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THE AMAZING ADVENTURES OF KAVALIER & CLAY May Yet Unfold In Live Action! And Animation?

Beaks here...

Two years ago, it appeared that Stephen Daldry was locked in to direct the long-awaited adaptation of Michael Chabon's Pulitzer Prize-winning novel, THE AMAZING ADVENTURES OF KAVALIER & CLAY. His stars: Tobey Maguire as Sam Clay, Jamie Bell as Josef Kavalier and Natalie Portman as Rosa Saks. Well, that didn't happen. In an April 2007 interview with DETAILS, Chabon, who also wrote the screenplay, lamented that " just completely went south for studio-politics kinds of reasons that I’m not privy to." Bummer. But no project is ever completely dead in Hollywood. There's always the possibility of resurrection - especially when you've got the backing of a tenacious producer like Scott Rudin. With that in mind, I decided to ask Mr. Daldry at today's L.A. press junket for THE READER about the state of KAVALIER & CLAY. Here's what he had to say:

Mr. Beaks: I wanted to briefly touch on one project that's been of great interest to our readers: THE AMAZING ADVENTURES OF KAVALIER & CLAY. You were attached to direct the film a few years ago.

Stephen Daldry: Indeed!

Beaks: It was one of those films that seemed to be constantly "in development". Then, in 2006, it was suddenly on the brink of production. And then... nothing. Michael Chabon has said the stall-out was a result of studio politics. What do you think? Is it something you could see yourself directing at some point?

Daldry: Oh, absolutely. It would be great. I sincerely hope Paramount picks it up at some point.

Beaks: So you're still technically "attached"?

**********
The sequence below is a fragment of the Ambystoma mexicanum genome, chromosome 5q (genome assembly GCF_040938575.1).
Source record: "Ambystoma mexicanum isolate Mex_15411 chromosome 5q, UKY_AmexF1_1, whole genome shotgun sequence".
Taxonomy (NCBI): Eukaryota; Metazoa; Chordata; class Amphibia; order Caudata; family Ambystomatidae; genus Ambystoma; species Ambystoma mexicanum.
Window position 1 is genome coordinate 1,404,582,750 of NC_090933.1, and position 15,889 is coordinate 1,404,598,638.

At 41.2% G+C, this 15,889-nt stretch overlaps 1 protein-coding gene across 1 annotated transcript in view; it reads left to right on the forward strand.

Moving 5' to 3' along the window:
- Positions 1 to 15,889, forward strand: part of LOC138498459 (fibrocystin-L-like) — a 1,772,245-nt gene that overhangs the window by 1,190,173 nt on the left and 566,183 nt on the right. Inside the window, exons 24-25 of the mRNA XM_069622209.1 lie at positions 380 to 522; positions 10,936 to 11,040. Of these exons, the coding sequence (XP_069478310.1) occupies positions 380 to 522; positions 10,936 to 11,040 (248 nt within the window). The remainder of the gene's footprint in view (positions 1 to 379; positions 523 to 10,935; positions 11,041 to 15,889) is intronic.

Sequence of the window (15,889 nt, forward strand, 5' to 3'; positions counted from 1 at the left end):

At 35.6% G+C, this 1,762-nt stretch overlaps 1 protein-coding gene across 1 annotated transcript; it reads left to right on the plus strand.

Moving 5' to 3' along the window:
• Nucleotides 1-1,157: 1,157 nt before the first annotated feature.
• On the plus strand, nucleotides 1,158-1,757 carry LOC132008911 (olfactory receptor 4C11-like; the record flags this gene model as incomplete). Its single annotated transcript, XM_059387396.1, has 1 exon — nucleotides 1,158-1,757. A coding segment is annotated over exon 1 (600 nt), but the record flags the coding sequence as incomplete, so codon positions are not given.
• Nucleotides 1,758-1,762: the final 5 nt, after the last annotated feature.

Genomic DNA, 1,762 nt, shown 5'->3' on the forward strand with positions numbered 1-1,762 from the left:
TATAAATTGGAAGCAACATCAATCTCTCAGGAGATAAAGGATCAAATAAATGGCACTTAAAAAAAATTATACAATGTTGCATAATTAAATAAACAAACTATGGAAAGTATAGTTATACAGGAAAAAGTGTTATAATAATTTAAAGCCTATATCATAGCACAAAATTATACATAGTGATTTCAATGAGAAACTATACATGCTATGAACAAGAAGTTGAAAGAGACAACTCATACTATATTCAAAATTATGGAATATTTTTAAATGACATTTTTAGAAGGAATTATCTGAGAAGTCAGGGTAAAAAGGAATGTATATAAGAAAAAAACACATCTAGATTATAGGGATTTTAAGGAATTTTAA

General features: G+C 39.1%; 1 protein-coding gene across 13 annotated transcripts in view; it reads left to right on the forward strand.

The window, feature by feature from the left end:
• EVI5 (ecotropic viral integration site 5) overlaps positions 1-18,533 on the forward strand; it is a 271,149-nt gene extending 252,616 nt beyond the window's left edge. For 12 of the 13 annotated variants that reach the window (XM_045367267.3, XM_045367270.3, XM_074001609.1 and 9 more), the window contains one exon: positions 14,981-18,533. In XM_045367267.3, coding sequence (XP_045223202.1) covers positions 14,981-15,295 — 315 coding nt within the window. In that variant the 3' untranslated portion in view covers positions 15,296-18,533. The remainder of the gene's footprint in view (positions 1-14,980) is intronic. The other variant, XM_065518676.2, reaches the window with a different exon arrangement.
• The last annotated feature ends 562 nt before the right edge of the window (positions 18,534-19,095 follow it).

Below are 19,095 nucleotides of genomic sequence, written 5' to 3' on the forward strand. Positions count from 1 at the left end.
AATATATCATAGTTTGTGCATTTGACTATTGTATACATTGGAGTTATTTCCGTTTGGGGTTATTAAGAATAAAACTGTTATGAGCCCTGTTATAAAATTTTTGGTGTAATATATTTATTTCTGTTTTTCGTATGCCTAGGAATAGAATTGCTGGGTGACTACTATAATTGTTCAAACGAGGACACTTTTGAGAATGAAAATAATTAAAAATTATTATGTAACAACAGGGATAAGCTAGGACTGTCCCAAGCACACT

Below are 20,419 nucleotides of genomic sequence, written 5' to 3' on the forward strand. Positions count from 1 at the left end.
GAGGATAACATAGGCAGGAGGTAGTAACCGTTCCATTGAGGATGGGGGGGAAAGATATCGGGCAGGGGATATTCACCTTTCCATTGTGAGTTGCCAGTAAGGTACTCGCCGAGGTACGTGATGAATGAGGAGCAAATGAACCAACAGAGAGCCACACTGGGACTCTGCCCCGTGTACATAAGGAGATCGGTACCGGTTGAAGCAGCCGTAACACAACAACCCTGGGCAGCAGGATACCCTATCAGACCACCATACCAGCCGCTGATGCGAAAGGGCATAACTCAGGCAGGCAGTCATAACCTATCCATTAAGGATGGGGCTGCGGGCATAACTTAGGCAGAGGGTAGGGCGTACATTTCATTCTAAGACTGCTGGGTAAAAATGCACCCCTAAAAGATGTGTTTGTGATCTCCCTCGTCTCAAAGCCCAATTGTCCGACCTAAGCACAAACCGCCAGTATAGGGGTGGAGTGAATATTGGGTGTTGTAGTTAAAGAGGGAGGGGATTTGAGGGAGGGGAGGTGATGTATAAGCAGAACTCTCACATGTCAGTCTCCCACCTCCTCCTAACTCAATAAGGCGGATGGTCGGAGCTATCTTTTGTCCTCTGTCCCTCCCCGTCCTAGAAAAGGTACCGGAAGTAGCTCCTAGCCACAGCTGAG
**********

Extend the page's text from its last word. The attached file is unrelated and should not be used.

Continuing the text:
Daldry: As far as I'm concerned, I am. (Laughs)

Beaks: Structurally, that's another story [like THE READER] that poses challenges in terms of whether you adopt a linear or non-linear approach.

Daldry: Also, how much you use the comic books and how much you don't. How much is animated? Do you use animation? How do you use animation in comic books? What's the difference between the two? That was one of our big discussions. I spent a lot of time with different animators exploring ways to animate comic books.

Beaks: You know, it could be that the book is finally ready to be filmed. We're just getting to the first major deconstructive "superhero" work with WATCHMEN. Perhaps KAVALIER & CLAY has benefited from the delay. Now that the comic book film is further along, people are more familiar with the history of the medium and its conventions.

Daldry: Maybe you're right. Maybe it's a good time to remind people who wrote them and who created them and why they were created. And how central they were to a generation of immigrants coming to the United States from Europe and what the superhero was originally speaking to and speaking about.

Had I been on my toes, I would've pressed Daldry on the style of animation and the degree to which that might get away from the more static, panel-based medium of comic books. Blending the pulpier elements of Chabon's story with the straightforward dramatic stuff will be quite a challenge (and I must say that I never considered animation). Then again, Daldry has just pulled off a half-erotic/half-tragic film about a love affair between a fifteen-year-old boy and a thirty-six-year-old former guard at Auschwitz. I'm very confident in his ability to manage tone. Don't get your hopes up, but it is encouraging to know that Daldry is still quite enthusiastic about the material. Let's hope Rudin is, too. I'll have my full interview with Daldry next week (in advance of THE READER's 12/10 limited release).

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